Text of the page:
In the pre-modern age, ethics were based on the codified ideals revealed to prophets, and centered on the good of the group. From this brand of morality, one gets the 10 Commandments, the Surah and Hadith, and many other laws throughout the ages. The ethics of this era are in many ways Utilitarian, in that they subjugate the individual for the good of the group, which was a necessity at a time, their core argument being that the good of the group is more important than the good of the individual.
The modernist philosophers dealt with the needs of the individual vis-a-vis the needs of the group. “Leviathan” by Hobbes is an example of a treatise that covers the invention and subsequent growth of government. Thomas Paine’s “Common Sense” and “Rights of Man” deals with the natural rights each man is endowed from nature, and the role of government in regard to those rights. In effect, any group is composed of individuals, and each individual should from the group gain enough benefits of membership to justify the rights they have to give up in order to belong to the group. The major difference between the modernists and pre-modernists being the distinction between bribery and coercion as a means to secure group membership.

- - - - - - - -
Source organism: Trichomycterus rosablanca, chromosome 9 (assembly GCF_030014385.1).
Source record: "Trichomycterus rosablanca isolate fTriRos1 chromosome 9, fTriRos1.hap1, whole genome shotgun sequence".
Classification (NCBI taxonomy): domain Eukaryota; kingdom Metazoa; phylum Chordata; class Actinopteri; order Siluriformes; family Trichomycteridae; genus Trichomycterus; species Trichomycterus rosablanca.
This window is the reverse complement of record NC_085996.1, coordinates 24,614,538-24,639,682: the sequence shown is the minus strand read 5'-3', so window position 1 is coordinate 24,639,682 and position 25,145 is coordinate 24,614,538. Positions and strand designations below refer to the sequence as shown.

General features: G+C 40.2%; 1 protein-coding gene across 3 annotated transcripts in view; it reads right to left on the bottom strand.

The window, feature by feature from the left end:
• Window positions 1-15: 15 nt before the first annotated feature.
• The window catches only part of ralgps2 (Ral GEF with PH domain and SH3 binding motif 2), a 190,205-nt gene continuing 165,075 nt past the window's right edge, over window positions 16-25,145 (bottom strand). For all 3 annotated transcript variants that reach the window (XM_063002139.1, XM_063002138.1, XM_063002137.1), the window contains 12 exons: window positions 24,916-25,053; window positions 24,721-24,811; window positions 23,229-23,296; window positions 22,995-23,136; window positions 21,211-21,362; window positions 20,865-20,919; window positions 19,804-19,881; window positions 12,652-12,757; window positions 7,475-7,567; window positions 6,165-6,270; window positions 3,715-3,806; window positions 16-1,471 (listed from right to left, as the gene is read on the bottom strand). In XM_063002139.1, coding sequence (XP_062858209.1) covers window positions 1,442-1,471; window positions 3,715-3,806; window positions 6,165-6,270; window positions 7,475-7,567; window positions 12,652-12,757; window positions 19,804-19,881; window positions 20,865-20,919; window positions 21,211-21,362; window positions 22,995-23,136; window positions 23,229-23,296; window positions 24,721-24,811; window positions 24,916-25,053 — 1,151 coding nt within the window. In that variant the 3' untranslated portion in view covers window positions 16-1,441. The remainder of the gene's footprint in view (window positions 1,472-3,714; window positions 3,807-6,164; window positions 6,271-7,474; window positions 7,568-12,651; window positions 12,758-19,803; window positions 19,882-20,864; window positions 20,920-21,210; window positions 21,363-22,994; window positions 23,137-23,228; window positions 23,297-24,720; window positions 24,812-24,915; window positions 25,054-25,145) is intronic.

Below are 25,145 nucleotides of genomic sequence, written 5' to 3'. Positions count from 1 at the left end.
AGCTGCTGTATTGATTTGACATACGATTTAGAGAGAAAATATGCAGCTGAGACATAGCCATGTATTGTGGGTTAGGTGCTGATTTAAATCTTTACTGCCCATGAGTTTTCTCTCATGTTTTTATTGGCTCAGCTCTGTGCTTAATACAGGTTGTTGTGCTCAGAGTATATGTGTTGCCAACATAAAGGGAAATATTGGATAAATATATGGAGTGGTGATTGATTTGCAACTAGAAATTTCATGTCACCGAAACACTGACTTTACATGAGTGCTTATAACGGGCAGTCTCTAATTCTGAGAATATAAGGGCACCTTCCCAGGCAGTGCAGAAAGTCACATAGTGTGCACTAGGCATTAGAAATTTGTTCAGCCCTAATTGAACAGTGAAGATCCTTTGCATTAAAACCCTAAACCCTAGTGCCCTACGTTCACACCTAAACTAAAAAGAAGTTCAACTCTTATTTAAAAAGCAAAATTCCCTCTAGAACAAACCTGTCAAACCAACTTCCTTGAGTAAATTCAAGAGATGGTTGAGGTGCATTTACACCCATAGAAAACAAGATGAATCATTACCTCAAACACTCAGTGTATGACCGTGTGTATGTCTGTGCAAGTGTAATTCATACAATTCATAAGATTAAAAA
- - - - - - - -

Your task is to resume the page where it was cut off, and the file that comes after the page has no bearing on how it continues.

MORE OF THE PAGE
Postmodernist philosophers wished a return to the group-dynamic held by the pre-modernists, in a different dress. The ideological great-grandfather that came to be was Karl Marx, a man who Wherein the needs of the group outstrip the needs of any one individual. This is reflected in their penchant for socialism/communism as well.
I’ve written more extensively on the Morals of Social Justice in an earlier post, so I will not repeat that here.
Summary and Conclusions
The reason why postmodernists and those who hold to the enlightenment principles that have brought on the modern technological age, an age of unprecedented wealth and which continues to lift people out of poverty  are always in conflict, is that they are philosophically incompatible. One cannot present evidence to those who reject evidence, reason with those who reject reason, or use ethical principles to debate those who reject ethical principles. Perhaps, the most fundamental difference between the groups is that modernists hold that reality exists regardless of perception, whereas postmodernists regard reality as created by perception.